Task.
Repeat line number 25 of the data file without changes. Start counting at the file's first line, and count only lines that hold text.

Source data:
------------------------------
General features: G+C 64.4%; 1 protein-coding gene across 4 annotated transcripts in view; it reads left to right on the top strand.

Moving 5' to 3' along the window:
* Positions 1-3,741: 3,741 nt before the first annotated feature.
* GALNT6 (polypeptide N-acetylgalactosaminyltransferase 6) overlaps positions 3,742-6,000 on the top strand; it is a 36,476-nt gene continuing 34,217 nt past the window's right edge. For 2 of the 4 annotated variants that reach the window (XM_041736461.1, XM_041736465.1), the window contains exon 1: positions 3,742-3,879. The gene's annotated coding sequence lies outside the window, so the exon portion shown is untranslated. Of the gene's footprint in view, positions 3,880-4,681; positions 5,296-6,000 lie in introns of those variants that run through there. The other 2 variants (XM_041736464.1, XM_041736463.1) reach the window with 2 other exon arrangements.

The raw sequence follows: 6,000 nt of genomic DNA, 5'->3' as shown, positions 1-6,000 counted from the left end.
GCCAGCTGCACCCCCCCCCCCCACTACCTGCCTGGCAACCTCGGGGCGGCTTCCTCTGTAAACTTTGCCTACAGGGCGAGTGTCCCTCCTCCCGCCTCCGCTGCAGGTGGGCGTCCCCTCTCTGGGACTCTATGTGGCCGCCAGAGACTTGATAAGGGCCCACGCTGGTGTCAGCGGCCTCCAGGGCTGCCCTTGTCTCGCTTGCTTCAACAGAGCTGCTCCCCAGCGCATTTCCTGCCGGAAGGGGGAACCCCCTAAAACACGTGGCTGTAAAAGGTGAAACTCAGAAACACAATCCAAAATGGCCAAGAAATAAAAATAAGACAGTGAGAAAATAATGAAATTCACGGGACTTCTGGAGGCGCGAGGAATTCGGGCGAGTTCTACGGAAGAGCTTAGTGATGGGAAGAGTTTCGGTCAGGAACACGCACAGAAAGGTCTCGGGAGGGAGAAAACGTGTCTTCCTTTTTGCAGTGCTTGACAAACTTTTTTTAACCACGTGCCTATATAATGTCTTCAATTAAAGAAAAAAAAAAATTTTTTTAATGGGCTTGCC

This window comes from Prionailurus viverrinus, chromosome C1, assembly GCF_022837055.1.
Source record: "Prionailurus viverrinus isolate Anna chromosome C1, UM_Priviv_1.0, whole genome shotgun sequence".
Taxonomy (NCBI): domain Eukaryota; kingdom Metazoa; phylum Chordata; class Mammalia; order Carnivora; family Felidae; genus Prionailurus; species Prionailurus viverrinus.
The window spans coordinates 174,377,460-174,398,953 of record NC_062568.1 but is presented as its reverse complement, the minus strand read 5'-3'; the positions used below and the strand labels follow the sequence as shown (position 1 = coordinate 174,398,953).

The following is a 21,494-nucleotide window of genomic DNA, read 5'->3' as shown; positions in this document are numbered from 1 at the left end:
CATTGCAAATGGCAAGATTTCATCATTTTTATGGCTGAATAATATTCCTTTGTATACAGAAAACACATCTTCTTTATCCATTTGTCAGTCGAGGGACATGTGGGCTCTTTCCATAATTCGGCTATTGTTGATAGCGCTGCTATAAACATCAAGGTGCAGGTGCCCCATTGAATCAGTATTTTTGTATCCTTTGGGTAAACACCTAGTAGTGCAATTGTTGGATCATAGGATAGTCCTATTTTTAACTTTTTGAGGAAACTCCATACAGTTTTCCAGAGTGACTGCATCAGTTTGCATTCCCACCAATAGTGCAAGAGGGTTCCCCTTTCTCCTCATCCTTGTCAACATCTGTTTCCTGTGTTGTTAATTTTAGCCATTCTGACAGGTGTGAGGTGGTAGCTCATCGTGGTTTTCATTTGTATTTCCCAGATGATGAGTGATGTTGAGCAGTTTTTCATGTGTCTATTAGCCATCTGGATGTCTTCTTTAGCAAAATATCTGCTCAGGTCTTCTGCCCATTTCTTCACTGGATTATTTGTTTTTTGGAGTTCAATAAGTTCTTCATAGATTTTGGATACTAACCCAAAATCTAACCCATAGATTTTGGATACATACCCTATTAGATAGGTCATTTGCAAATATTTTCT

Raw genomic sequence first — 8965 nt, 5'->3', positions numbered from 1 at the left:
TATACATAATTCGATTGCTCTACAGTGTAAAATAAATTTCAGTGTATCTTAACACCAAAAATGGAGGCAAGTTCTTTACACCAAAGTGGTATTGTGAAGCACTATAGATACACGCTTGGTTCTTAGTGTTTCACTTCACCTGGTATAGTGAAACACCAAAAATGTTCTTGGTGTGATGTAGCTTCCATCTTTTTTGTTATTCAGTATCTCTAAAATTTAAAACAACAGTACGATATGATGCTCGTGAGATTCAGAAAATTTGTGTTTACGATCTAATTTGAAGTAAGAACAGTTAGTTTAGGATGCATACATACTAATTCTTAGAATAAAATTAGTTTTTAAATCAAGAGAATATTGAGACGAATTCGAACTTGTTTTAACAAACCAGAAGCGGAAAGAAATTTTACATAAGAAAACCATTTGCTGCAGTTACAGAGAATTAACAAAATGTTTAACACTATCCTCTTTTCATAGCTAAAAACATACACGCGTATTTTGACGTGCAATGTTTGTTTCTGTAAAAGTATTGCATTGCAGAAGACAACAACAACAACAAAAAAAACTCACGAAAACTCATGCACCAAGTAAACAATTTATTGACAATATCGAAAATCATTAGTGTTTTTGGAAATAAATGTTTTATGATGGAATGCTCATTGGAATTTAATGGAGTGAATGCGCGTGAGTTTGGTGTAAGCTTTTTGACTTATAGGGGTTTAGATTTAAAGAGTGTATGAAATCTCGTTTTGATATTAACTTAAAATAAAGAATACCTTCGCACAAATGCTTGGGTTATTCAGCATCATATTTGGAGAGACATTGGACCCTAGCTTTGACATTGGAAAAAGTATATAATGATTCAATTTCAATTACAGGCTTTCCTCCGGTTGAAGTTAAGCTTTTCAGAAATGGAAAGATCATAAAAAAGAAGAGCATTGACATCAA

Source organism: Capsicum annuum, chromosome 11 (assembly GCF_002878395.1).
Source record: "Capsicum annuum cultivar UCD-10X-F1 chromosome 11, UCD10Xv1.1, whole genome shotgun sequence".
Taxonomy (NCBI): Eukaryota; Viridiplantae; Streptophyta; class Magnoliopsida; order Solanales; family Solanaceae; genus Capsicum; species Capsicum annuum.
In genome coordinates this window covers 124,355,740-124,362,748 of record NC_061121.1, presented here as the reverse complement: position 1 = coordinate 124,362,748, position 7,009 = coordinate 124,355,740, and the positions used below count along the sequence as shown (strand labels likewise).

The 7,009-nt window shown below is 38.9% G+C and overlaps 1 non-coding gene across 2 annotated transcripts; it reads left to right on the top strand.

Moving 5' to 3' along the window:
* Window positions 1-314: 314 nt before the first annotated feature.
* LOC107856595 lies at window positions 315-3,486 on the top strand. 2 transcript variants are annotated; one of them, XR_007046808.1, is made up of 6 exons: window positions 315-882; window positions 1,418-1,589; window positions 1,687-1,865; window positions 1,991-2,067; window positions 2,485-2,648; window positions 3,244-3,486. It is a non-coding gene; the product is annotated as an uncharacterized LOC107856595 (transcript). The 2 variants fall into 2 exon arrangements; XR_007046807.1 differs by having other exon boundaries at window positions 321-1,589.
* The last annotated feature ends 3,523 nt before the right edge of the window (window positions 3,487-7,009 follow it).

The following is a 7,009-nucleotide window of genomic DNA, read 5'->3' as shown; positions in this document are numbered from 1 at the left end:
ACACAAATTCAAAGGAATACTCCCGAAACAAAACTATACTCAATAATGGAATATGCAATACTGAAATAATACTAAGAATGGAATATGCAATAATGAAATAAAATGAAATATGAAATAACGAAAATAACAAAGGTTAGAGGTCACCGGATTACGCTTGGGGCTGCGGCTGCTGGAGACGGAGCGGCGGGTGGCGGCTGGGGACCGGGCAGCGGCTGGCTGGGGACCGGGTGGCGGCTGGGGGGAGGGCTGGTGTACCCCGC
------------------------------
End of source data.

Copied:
ACACAAATTCAAAGGAATACTCCCGAAACAAAACTATACTCAATAATGGAATATGCAATACTGAAATAATACTAAGAATGGAATATGCAATAATGAAATAAAATGAAATATGAAATAACGAAAATAACAAAGGTTAGAGGTCACCGGATTACGCTTGGGGCTGCGGCTGCTGGAGACGGAGCGGCGGGTGGCGGCTGGGGACCGGGCAGCGGCTGGCTGGGGACCGGGTGGCGGCTGGGGGGAGGGCTGGTGTACCCCGC